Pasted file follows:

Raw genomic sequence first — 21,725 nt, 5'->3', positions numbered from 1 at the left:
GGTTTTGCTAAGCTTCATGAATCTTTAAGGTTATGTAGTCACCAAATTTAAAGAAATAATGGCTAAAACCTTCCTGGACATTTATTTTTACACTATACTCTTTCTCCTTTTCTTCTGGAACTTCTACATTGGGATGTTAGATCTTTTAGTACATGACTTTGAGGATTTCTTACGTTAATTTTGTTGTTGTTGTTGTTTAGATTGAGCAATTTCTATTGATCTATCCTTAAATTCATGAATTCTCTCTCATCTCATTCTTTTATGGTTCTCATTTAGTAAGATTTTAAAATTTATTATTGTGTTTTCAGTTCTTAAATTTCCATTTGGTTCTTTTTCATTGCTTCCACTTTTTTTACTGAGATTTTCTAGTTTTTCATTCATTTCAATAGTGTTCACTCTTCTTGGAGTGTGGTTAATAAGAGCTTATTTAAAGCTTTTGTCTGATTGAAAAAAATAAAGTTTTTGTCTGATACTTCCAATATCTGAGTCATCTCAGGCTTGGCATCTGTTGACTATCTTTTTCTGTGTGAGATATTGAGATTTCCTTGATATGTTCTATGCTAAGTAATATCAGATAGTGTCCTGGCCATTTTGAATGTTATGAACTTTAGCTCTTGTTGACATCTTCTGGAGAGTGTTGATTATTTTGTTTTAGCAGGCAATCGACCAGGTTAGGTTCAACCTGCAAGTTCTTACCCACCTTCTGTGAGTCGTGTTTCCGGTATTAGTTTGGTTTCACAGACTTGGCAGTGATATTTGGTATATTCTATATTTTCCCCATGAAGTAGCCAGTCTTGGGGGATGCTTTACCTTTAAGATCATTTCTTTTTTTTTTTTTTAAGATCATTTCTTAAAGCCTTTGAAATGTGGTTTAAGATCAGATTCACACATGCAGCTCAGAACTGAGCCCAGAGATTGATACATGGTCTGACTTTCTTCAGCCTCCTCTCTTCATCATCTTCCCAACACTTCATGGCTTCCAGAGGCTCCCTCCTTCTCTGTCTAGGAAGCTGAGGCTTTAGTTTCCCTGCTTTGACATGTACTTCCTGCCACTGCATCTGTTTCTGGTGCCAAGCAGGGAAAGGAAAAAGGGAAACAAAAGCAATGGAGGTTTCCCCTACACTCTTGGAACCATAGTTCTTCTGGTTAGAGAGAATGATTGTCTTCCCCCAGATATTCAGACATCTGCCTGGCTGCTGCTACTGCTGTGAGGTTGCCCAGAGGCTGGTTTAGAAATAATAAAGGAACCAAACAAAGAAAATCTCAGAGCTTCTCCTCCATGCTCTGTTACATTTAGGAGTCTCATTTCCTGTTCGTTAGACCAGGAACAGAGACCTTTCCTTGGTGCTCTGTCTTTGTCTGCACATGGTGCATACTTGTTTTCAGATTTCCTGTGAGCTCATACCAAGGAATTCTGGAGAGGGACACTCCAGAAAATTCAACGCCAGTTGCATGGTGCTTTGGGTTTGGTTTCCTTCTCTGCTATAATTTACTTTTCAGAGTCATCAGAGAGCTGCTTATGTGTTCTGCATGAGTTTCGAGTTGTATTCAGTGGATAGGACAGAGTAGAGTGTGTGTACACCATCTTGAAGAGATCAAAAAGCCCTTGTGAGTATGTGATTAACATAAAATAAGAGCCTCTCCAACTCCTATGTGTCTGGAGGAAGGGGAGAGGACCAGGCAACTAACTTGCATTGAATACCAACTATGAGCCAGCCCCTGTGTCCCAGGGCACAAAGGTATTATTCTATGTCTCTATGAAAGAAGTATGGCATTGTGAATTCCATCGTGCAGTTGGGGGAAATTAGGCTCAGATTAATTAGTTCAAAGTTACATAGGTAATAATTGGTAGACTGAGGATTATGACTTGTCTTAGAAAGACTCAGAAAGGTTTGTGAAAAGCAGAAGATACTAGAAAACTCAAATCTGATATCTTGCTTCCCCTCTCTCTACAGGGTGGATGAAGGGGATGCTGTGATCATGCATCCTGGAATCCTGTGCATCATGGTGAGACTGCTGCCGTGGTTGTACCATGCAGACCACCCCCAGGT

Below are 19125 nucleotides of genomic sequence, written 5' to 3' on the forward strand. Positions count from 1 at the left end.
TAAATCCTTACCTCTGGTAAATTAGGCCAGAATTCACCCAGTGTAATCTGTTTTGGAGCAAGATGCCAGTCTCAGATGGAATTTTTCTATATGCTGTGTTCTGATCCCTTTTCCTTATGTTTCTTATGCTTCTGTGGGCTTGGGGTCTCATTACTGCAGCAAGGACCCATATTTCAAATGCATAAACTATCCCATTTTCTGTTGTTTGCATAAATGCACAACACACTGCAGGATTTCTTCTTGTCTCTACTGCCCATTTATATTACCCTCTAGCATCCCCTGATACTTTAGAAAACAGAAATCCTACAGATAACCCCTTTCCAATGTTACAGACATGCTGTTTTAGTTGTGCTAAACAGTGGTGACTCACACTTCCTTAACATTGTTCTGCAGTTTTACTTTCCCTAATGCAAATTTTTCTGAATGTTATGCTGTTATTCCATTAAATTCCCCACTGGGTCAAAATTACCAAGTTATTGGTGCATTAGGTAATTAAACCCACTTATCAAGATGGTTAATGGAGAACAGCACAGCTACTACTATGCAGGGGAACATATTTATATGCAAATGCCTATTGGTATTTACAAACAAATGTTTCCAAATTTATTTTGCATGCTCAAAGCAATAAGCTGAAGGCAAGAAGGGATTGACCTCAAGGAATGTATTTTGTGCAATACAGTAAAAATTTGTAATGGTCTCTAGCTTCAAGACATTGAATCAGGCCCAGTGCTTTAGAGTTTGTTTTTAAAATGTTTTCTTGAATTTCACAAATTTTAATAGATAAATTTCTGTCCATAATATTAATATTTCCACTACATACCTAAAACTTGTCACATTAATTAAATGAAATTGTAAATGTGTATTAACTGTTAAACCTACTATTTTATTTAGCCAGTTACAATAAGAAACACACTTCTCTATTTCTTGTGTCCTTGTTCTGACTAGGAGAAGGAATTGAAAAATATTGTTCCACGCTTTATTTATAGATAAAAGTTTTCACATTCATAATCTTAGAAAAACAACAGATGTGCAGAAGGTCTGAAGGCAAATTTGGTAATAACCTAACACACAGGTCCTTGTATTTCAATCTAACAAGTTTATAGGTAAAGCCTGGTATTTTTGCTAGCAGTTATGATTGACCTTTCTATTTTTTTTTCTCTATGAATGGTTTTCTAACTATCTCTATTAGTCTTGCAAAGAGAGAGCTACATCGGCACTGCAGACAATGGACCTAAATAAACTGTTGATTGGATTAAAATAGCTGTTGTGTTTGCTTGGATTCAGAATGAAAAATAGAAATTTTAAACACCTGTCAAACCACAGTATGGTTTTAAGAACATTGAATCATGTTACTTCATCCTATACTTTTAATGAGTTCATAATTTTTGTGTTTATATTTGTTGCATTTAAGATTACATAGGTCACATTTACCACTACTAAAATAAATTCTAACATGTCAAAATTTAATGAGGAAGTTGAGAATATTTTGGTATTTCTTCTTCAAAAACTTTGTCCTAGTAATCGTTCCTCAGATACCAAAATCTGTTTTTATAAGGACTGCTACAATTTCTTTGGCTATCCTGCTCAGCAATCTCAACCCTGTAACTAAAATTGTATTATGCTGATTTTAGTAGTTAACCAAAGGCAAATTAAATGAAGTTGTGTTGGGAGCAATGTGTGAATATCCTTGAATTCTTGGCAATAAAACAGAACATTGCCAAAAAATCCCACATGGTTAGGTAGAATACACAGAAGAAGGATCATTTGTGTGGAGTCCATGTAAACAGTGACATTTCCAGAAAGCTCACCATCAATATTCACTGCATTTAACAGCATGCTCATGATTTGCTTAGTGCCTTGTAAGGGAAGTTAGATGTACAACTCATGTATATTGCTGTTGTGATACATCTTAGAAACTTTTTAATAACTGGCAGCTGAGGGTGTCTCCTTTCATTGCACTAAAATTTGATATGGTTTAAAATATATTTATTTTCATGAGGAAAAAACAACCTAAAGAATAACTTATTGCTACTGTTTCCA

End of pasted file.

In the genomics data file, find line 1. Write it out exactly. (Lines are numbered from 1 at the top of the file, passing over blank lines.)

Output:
Raw genomic sequence first — 21,725 nt, 5'->3', positions numbered from 1 at the left: